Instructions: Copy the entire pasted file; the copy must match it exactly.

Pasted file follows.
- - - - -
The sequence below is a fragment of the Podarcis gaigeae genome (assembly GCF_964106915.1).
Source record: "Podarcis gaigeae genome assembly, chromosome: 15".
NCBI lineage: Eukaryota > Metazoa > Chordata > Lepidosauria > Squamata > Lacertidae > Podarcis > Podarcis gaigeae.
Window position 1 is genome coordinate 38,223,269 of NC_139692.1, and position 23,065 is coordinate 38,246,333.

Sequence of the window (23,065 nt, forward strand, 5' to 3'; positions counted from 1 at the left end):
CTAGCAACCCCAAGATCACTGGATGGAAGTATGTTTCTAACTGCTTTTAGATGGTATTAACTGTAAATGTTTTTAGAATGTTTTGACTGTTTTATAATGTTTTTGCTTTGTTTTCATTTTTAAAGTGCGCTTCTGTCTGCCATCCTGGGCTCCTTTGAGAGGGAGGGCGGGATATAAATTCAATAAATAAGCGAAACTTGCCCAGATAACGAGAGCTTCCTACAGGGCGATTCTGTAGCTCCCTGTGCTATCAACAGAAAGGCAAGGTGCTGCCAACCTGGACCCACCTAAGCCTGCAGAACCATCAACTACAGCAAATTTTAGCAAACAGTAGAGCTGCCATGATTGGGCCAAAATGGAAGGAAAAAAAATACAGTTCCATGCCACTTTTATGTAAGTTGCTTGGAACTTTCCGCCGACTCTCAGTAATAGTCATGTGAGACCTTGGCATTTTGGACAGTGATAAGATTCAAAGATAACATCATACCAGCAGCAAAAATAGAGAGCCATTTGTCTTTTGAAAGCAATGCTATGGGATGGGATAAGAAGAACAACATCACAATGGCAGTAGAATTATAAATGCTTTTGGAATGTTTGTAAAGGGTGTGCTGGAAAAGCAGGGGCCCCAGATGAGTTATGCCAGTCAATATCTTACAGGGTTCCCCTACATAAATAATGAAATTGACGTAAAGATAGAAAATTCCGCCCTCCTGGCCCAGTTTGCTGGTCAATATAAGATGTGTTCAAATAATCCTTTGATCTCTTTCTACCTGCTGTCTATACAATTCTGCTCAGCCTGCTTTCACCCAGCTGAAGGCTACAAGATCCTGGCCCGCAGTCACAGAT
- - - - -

The sequence below is a fragment of the Podarcis gaigeae genome (assembly GCF_964106915.1).
Source record: "Podarcis gaigeae genome assembly, chromosome: 15".
NCBI lineage: Eukaryota > Metazoa > Chordata > Lepidosauria > Squamata > Lacertidae > Podarcis > Podarcis gaigeae.
Window position 1 is genome coordinate 38,223,269 of NC_139692.1, and position 23,065 is coordinate 38,246,333.

Sequence of the window (23,065 nt, forward strand, 5' to 3'; positions counted from 1 at the left end):
CTAGCAACCCCAAGATCACTGGATGGAAGTATGTTTCTAACTGCTTTTAGATGGTATTAACTGTAAATGTTTTTAGAATGTTTTGACTGTTTTATAATGTTTTTGCTTTGTTTTCATTTTTAAAGTGCGCTTCTGTCTGCCATCCTGGGCTCCTTTGAGAGGGAGGGCGGGATATAAATTCAATAAATAAGCGAAACTTGCCCAGATAACGAGAGCTTCCTACAGGGCGATTCTGTAGCTCCCTGTGCTATCAACAGAAAGGCAAGGTGCTGCCAACCTGGACCCACCTAAGCCTGCAGAACCATCAACTACAGCAAATTTTAGCAAACAGTAGAGCTGCCATGATTGGGCCAAAATGGAAGGAAAAAAAATACAGTTCCATGCCACTTTTATGTAAGTTGCTTGGAACTTTCCGCCGACTCTCAGTAATAGTCATGTGAGACCTTGGCATTTTGGACAGTGATAAGATTCAAAGATAACATCATACCAGCAGCAAAAATAGAGAGCCATTTGTCTTTTGAAAGCAATGCTATGGGATGGGATAAGAAGAACAACATCACAATGGCAGTAGAATTATAAATGCTTTTGGAATGTTTGTAAAGGGTGTGCTGGAAAAGCAGGGGCCCCAGATGAGTTATGCCAGTCAATATCTTACAGGGTTCCCCTACATAAATAATGAAATTGACGTAAAGATAGAAAATTCCGCCCTCCTGGCCCAGTTTGCTGGTCAATATAAGATGTGTTCAAATAATCCTTTGATCTCTTTCTACCTGCTGTCTATACAATTCTGCTCAGCCTGCTTTCACCCAGCTGAAGGCTACAAGATCCTGGCCCGCAGTCACAGAT